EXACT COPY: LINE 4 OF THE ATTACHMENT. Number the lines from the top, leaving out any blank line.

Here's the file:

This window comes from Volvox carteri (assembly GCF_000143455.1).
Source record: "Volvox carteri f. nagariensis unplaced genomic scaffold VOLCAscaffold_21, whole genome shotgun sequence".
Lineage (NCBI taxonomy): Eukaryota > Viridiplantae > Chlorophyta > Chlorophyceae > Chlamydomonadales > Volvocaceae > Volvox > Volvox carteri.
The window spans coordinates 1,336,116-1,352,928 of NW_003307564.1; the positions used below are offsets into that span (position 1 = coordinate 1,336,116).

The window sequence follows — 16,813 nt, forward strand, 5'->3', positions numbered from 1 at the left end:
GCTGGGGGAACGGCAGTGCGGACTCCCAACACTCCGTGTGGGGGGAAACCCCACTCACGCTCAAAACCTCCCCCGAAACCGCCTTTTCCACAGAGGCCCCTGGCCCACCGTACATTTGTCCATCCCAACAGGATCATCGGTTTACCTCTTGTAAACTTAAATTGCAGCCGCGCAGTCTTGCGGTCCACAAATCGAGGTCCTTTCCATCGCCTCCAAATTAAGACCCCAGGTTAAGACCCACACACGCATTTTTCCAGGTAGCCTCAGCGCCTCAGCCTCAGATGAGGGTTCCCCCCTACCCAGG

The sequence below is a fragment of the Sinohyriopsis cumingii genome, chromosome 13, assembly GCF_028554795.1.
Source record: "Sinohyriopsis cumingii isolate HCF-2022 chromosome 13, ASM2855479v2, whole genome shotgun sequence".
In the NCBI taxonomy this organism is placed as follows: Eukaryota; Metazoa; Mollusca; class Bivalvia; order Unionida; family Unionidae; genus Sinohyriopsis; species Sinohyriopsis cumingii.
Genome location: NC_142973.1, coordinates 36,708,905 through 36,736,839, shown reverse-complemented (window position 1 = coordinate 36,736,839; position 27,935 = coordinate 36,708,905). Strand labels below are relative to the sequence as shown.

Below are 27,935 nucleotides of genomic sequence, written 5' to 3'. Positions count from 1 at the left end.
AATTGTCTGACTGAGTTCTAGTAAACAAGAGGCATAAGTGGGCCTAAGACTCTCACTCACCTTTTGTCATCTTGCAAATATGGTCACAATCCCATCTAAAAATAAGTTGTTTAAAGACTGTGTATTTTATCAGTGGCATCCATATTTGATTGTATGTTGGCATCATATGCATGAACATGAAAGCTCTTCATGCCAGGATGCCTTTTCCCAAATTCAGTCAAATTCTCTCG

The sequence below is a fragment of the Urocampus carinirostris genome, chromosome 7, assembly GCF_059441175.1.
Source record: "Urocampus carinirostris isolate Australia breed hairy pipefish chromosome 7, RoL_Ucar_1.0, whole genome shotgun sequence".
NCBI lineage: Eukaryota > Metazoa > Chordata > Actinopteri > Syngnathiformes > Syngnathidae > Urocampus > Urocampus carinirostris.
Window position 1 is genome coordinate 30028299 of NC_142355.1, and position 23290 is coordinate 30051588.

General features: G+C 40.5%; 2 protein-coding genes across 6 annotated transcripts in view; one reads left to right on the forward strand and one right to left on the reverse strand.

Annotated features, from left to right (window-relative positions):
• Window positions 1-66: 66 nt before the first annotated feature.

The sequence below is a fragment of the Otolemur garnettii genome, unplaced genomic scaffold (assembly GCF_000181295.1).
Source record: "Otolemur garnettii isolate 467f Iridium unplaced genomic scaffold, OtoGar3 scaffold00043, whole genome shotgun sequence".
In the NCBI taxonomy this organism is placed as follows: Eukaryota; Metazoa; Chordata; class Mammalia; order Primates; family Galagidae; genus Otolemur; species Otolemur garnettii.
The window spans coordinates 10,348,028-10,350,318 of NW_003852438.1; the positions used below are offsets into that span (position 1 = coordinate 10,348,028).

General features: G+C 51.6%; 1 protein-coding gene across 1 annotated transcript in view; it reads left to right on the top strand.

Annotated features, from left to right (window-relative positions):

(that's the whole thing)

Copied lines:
The window spans coordinates 1,336,116-1,352,928 of NW_003307564.1; the positions used below are offsets into that span (position 1 = coordinate 1,336,116).